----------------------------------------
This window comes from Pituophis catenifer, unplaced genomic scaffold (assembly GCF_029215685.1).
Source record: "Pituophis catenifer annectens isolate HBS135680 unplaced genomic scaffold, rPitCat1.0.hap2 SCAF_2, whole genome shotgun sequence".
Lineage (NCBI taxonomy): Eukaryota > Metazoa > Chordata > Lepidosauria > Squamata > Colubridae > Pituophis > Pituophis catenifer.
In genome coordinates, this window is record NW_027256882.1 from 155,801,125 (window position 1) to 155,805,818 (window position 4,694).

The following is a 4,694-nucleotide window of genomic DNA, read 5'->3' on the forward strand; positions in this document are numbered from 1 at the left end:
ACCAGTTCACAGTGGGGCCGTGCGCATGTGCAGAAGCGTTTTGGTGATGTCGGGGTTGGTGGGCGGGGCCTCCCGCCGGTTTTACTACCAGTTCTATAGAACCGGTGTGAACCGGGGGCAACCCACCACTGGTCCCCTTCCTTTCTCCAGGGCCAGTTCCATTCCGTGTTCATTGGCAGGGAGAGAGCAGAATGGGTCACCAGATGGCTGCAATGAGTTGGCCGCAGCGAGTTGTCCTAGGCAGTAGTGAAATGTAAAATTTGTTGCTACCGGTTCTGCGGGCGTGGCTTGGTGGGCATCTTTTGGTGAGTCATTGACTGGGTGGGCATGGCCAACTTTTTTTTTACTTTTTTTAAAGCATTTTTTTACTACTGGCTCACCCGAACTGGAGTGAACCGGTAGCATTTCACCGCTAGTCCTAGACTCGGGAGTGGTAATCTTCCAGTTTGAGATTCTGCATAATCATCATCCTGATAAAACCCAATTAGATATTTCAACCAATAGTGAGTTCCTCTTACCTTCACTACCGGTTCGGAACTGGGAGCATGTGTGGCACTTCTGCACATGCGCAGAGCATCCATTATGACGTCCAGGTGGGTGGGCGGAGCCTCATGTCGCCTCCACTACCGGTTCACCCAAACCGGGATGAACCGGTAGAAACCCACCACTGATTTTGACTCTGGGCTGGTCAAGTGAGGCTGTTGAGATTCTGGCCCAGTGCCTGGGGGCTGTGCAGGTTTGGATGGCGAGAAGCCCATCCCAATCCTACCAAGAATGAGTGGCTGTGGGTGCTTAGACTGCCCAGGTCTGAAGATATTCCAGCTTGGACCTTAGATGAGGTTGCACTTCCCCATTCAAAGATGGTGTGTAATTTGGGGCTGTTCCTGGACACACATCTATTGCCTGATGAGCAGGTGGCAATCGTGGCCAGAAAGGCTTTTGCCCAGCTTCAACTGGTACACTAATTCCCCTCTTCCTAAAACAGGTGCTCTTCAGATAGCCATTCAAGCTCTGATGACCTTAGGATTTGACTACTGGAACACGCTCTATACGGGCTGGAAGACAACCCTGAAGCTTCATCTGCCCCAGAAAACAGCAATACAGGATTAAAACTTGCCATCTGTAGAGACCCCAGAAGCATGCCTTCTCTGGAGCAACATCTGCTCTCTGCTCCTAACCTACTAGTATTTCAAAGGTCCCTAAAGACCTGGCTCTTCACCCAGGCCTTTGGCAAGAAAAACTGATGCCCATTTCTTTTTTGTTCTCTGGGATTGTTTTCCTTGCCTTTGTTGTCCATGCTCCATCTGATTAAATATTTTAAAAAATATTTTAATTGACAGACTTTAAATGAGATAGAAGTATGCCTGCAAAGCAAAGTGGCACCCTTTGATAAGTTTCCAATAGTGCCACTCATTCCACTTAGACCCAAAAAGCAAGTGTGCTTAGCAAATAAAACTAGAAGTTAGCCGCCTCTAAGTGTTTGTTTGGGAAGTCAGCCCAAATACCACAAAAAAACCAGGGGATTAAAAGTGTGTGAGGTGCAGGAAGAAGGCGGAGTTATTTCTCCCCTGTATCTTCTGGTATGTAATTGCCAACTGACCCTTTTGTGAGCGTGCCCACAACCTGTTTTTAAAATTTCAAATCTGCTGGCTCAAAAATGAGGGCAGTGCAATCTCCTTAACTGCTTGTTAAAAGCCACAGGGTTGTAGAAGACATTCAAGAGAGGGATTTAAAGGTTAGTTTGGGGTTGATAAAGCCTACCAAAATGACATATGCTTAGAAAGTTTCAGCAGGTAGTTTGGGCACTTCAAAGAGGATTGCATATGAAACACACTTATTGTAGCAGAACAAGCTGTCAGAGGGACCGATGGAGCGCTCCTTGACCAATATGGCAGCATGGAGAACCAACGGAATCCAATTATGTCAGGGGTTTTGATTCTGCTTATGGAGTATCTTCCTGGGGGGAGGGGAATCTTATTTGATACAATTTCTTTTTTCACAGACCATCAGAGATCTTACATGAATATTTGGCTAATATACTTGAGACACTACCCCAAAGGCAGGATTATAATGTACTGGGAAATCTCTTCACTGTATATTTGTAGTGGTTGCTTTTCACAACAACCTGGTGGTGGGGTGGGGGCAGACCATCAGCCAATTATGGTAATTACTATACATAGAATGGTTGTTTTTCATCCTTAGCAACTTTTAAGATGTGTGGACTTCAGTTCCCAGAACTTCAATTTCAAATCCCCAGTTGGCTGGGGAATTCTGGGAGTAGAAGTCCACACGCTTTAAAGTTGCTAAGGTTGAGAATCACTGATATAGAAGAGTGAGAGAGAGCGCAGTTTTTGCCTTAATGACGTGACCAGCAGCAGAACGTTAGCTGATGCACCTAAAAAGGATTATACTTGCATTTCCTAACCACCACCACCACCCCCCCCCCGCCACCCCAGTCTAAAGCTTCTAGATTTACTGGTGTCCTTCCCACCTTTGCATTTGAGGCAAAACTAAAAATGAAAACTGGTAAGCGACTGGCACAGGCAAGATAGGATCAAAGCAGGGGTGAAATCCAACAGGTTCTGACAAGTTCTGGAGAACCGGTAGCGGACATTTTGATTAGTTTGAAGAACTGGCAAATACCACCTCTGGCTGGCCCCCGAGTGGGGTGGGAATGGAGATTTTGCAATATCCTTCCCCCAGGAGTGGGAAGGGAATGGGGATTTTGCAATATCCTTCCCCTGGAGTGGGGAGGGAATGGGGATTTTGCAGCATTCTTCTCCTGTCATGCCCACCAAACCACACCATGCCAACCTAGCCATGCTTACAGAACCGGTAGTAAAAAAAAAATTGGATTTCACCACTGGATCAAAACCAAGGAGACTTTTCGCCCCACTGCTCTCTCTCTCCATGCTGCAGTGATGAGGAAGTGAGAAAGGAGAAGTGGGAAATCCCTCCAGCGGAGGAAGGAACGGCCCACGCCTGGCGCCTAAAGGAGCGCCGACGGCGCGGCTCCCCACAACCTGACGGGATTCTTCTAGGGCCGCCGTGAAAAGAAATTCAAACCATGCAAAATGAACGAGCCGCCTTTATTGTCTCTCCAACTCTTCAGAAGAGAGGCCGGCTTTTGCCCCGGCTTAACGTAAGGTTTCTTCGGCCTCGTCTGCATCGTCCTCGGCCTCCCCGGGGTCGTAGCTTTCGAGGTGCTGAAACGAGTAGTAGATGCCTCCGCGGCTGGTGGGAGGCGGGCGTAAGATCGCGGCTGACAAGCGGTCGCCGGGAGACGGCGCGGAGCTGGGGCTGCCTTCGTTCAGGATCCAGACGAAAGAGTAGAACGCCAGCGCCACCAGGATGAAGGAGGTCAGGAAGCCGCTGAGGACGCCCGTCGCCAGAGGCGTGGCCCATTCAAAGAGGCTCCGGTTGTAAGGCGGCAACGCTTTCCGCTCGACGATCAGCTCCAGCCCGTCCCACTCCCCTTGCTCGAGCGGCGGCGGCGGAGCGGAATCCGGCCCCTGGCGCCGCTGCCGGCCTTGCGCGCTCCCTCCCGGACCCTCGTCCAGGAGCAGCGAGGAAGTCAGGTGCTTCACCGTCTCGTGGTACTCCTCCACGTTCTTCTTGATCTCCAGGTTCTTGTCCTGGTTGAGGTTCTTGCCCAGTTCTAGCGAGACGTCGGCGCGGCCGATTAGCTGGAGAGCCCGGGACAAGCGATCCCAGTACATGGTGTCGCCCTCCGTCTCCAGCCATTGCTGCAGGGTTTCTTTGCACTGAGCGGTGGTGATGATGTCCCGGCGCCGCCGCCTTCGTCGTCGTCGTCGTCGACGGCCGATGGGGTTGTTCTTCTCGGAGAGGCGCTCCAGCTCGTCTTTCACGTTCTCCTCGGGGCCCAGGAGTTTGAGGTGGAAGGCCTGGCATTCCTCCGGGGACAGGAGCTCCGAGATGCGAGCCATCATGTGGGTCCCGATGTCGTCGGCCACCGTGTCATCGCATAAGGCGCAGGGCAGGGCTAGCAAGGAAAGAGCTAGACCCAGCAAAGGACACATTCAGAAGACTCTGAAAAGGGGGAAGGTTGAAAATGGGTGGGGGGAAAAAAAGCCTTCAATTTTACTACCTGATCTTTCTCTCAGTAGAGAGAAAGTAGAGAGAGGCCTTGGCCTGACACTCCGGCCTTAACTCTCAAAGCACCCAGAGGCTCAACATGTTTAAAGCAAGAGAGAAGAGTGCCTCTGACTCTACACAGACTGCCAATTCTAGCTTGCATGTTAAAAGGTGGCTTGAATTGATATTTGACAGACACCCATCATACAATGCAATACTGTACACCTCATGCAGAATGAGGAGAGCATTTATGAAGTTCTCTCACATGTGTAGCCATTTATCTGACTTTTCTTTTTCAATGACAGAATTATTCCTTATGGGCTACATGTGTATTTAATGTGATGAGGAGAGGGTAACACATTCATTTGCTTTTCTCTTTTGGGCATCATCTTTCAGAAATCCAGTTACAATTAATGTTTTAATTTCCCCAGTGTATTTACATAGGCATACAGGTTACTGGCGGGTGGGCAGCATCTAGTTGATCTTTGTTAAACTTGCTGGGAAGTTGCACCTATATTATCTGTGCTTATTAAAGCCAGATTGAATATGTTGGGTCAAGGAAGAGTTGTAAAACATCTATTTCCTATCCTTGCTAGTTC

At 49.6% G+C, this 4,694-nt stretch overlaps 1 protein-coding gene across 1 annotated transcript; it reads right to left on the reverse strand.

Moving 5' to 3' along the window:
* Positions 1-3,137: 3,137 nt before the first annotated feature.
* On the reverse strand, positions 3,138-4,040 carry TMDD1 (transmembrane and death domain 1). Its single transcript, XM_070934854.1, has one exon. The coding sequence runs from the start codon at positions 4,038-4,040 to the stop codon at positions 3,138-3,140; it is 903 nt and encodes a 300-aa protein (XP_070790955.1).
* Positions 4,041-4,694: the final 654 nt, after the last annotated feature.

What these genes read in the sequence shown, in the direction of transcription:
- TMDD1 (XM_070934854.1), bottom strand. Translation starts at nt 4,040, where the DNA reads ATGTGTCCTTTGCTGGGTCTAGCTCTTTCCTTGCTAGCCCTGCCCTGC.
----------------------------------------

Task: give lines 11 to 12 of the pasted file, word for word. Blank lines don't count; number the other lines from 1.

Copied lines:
* Positions 4,041-4,694: the final 654 nt, after the last annotated feature.

What these genes read in the sequence shown, in the direction of transcription: